John’s Art – Pick of the Week: Japanese Warrior Prints
While I was in Japan in the mid ’70′s, I was assistant to Kunio Ekiguchi, author of many books on traditional paper arts. It was fun working for him because he always had a wide variety of projects going on at any given time and they all required research which entailed leafing through old books for ideas. I was in seventh heaven!
During that time I developed a fondness for a style of Japanese cartooning that was popular in the mid-1800′s and earlier. These were rather cheap block prints printed in black ink, and sometimes with a few minor colors washed in afterward. Presented here are a few samples of warriors I have dyed in this style.
To start with, I drew a sketch of the warrior I wanted to portray. Then cut a stencil from hand-made mulberry paper that had been lacquered with persimmon tannin and smoked.
This stencil was then used to apply a rice paste resist made of rice bran (小紋糠) and powdered sweet rice (餅粉).

Notice how the pasted areas correspond to the holes in the stencil. The paste will prevent the areas they cover from being dyed until later.
Lacquered Warrior Stencil
I prepared a blue dye using what is called indigo bloom (藍花), is made from the bubbles on top of an indigo vat. To this I added some ivy berry juice and stained the cloth by applying the colors with a brush.
Rice Paste Applied to Silk
Over this I applied a very concentrated version of the indigo bloom to the outlines of the figure. And over that some concentrated soot mixed with soymilk.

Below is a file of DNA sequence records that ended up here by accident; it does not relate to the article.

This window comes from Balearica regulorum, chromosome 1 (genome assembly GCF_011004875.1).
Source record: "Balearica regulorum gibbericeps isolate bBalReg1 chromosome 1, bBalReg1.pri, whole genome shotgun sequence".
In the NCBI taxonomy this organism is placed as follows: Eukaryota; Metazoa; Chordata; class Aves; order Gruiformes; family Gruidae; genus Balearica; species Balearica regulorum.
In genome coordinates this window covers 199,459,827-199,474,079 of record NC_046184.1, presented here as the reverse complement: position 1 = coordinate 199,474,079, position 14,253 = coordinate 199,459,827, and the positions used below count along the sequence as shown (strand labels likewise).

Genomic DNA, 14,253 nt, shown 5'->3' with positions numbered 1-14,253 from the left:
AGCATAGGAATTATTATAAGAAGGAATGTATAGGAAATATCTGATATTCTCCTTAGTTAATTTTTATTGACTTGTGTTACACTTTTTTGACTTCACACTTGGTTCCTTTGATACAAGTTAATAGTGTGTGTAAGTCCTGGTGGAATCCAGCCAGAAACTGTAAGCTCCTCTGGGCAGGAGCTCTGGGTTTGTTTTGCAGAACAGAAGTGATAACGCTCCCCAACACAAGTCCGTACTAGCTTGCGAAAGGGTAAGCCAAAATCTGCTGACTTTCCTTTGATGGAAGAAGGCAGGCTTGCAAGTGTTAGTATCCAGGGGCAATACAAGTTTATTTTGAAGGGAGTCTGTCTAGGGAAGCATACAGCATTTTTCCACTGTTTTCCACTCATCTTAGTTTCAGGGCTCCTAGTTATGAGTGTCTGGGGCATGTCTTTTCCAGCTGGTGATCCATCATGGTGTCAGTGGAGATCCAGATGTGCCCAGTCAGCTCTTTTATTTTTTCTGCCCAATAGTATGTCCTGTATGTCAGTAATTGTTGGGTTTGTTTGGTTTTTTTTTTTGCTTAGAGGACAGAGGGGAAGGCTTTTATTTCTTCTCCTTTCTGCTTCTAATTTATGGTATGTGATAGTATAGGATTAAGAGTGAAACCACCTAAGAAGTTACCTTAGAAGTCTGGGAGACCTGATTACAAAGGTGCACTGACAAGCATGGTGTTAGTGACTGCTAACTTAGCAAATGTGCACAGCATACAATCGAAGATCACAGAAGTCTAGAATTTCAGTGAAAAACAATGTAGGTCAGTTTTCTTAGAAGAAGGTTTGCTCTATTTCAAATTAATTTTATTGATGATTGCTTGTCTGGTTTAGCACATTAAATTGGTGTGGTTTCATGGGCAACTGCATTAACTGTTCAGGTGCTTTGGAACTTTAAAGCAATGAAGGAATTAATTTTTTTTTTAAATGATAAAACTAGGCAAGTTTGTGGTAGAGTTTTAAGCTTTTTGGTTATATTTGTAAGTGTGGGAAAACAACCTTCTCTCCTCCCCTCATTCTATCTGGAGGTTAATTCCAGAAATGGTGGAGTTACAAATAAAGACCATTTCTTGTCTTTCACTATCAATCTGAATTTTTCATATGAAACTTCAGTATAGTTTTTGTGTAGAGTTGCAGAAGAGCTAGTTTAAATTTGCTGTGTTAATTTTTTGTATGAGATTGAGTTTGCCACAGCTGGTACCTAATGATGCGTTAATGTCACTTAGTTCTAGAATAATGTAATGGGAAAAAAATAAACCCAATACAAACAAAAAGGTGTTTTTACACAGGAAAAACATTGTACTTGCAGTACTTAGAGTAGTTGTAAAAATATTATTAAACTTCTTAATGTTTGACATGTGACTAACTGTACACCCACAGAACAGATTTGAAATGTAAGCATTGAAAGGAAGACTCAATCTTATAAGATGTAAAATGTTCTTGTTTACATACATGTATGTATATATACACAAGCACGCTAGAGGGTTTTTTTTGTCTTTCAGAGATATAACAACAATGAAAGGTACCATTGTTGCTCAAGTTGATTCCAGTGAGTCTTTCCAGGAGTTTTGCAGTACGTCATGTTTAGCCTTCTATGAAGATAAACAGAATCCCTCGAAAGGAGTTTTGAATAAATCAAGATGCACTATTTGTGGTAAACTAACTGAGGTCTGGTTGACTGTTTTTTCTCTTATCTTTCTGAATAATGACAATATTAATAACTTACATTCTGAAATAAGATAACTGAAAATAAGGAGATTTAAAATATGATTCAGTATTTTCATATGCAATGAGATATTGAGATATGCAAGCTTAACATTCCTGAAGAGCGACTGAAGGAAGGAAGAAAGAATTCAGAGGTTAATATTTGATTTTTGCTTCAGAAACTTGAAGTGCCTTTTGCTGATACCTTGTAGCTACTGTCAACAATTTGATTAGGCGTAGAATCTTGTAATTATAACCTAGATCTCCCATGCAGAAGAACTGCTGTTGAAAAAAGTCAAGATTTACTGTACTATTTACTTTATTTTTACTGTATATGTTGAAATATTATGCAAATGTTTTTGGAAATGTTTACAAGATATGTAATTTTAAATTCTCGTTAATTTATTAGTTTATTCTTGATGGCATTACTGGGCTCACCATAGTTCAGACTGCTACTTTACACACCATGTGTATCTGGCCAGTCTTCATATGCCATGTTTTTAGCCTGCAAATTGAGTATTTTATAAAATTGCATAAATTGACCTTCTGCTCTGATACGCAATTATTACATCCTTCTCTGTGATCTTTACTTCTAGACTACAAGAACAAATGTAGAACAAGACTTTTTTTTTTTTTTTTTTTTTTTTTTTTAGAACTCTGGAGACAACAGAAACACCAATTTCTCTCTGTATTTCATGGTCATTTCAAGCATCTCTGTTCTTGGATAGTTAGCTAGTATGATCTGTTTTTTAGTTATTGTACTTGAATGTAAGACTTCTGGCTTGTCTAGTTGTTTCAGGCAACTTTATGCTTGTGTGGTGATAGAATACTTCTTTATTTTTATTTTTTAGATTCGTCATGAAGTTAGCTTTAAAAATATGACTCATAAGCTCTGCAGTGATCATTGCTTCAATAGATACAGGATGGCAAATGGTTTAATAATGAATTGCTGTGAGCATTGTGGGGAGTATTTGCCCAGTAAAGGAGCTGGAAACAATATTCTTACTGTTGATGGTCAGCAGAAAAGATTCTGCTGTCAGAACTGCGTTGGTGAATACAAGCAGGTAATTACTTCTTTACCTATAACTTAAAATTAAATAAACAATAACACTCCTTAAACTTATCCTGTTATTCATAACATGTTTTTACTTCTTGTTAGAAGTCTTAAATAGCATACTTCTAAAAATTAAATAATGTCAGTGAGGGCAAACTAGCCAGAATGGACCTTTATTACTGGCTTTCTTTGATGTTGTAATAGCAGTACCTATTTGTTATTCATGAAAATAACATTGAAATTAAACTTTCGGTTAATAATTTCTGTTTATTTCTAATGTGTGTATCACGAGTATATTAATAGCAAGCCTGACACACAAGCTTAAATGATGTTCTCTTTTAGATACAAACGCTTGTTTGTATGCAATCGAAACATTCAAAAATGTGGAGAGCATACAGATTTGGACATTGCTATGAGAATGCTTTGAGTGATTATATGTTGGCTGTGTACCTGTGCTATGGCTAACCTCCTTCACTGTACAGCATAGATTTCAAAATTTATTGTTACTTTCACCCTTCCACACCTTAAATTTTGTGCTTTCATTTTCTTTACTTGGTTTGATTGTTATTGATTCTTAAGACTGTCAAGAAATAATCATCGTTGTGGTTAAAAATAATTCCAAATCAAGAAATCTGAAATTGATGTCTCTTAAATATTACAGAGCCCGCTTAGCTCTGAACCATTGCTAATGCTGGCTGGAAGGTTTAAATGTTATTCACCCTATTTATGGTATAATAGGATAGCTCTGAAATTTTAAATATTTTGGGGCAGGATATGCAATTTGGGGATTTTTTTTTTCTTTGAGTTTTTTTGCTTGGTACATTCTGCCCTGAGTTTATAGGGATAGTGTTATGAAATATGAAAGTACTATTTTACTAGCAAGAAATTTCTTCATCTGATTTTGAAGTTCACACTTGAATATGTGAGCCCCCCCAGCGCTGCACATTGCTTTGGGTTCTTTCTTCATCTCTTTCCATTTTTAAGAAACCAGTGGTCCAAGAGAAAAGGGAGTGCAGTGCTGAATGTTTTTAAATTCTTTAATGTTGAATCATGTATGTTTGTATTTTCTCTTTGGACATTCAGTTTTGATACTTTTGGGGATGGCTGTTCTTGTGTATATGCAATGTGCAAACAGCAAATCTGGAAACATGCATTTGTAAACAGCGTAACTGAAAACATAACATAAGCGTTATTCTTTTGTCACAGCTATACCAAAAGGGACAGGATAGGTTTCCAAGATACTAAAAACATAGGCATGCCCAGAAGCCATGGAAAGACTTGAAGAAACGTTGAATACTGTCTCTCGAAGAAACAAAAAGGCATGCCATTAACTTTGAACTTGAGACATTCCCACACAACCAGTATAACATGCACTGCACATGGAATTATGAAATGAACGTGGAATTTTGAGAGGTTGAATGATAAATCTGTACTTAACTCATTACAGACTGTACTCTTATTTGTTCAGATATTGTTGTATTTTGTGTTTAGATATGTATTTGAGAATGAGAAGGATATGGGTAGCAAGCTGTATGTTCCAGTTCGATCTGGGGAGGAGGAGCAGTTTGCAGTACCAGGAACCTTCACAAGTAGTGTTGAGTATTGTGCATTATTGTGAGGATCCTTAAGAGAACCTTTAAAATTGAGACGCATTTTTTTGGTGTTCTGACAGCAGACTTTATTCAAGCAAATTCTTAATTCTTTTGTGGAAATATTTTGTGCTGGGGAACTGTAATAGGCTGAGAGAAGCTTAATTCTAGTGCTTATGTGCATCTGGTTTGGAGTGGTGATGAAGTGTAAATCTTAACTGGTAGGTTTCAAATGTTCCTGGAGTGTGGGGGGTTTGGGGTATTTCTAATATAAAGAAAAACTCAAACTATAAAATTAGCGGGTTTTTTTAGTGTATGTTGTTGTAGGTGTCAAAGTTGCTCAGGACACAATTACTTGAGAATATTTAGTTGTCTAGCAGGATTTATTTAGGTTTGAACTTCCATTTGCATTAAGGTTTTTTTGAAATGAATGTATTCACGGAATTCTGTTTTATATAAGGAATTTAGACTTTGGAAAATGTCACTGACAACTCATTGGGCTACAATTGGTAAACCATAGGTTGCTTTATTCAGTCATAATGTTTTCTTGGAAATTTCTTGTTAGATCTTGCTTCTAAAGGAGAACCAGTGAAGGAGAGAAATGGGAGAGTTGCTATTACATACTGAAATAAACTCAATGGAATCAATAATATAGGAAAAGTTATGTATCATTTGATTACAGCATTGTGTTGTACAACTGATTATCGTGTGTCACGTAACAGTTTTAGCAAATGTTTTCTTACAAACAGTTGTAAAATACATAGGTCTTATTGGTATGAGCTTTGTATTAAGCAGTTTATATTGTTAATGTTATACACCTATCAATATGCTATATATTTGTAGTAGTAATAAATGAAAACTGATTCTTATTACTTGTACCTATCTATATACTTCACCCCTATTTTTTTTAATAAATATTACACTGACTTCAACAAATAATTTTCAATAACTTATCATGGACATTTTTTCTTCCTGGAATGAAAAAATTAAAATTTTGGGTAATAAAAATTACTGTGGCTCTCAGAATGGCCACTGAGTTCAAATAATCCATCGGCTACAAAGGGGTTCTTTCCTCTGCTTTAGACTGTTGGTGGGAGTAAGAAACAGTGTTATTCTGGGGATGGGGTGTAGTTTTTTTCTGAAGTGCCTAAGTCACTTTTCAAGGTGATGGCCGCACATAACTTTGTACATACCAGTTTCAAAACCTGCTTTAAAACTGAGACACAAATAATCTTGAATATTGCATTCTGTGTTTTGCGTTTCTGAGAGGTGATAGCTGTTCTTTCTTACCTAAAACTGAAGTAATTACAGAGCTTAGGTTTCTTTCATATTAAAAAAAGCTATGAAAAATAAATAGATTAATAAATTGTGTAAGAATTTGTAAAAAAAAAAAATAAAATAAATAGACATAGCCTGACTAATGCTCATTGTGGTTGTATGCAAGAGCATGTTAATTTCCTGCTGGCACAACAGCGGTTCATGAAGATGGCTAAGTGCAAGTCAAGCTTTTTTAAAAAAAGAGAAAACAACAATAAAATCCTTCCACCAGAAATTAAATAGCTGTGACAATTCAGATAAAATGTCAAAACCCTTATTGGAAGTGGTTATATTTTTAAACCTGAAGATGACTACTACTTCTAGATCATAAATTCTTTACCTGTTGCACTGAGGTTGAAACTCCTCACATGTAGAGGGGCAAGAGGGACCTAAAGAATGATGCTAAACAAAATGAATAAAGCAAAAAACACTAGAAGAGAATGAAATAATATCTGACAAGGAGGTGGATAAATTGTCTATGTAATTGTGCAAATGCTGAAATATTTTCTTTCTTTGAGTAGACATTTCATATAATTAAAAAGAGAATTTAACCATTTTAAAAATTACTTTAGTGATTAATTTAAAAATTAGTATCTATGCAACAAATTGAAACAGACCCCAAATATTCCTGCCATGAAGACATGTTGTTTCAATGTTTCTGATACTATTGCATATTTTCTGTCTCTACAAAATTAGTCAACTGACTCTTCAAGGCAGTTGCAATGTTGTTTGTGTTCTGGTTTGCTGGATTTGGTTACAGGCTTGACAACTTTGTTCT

Indigo and Ivy Applied with Brush
The dyes need to cure, so I set the fabric aside for about two months and then washed off the paste to reveal the design.
Indigo and Soot Applied to Outlines
Now that the paste is gone, I can go back in and dye the face, clothing, and weapons. I used a very thin wash of soot, another of indigo, and some of rust to give the piece a little life.
Silk with Pate Removed
Finished Piece with Touch of Gold Added
One of the qualities of the rustic block prints that I liked so much was the way in which the colors look as though they have been applied casually or spontaneously–often reaching well beyond the borders of the item being colored. I tried to emulate this effect with my dyes and brushes.

In the end, I decided to put two tiny dots of gold on the hand guards to bring out some of the colors.

To view a wider range of these designs, click on any of the warrior figures above, and you’ll be taken to my sales gallery.

Carving stencils, making the paste, and dyeing work such as you see above are all covered in any of my katazome classes. Check out my Calendar of Events on my web page by clicking on this text, or take a look a the classes I’ll be offering in my studio this summer in Covelo, CA.
This is the haori that found its way to me after so many years.
When it finally arrived in my studio I wasted no time placing the treasured stencil over the dyed image and…it was a perfect fit! It must have been dyed using my stencil, or one that was carved at the same time by the same artist. I was ecstatic!

This is how my life seems to go – in series of recurrences, on going reminders of kindnesses received.